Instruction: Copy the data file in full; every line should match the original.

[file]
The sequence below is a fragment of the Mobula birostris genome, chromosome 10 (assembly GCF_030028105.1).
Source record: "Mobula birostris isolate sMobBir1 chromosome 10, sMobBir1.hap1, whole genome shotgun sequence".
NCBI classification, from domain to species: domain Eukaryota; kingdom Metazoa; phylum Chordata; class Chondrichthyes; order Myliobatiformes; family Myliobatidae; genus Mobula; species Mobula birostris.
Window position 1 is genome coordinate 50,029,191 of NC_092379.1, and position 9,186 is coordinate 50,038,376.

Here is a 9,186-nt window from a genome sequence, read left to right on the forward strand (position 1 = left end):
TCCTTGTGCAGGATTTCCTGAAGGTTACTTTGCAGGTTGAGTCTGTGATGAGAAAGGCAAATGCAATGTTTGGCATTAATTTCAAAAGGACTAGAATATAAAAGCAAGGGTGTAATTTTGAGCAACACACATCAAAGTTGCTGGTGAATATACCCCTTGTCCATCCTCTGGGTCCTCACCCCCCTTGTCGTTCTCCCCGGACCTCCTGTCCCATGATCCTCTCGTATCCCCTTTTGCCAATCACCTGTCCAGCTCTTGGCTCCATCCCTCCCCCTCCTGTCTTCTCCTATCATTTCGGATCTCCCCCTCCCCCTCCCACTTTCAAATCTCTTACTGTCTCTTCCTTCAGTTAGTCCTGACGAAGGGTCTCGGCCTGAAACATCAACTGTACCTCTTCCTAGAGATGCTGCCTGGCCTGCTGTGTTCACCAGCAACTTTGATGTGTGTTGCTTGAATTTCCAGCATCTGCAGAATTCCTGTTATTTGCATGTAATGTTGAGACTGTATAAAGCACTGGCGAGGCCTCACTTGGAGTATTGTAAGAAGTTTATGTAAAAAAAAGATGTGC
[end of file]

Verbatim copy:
The sequence below is a fragment of the Mobula birostris genome, chromosome 10 (assembly GCF_030028105.1).
Source record: "Mobula birostris isolate sMobBir1 chromosome 10, sMobBir1.hap1, whole genome shotgun sequence".
NCBI classification, from domain to species: domain Eukaryota; kingdom Metazoa; phylum Chordata; class Chondrichthyes; order Myliobatiformes; family Myliobatidae; genus Mobula; species Mobula birostris.
Window position 1 is genome coordinate 50,029,191 of NC_092379.1, and position 9,186 is coordinate 50,038,376.

Here is a 9,186-nt window from a genome sequence, read left to right on the forward strand (position 1 = left end):
TCCTTGTGCAGGATTTCCTGAAGGTTACTTTGCAGGTTGAGTCTGTGATGAGAAAGGCAAATGCAATGTTTGGCATTAATTTCAAAAGGACTAGAATATAAAAGCAAGGGTGTAATTTTGAGCAACACACATCAAAGTTGCTGGTGAATATACCCCTTGTCCATCCTCTGGGTCCTCACCCCCCTTGTCGTTCTCCCCGGACCTCCTGTCCCATGATCCTCTCGTATCCCCTTTTGCCAATCACCTGTCCAGCTCTTGGCTCCATCCCTCCCCCTCCTGTCTTCTCCTATCATTTCGGATCTCCCCCTCCCCCTCCCACTTTCAAATCTCTTACTGTCTCTTCCTTCAGTTAGTCCTGACGAAGGGTCTCGGCCTGAAACATCAACTGTACCTCTTCCTAGAGATGCTGCCTGGCCTGCTGTGTTCACCAGCAACTTTGATGTGTGTTGCTTGAATTTCCAGCATCTGCAGAATTCCTGTTATTTGCATGTAATGTTGAGACTGTATAAAGCACTGGCGAGGCCTCACTTGGAGTATTGTAAGAAGTTTATGTAAAAAAAAGATGTGC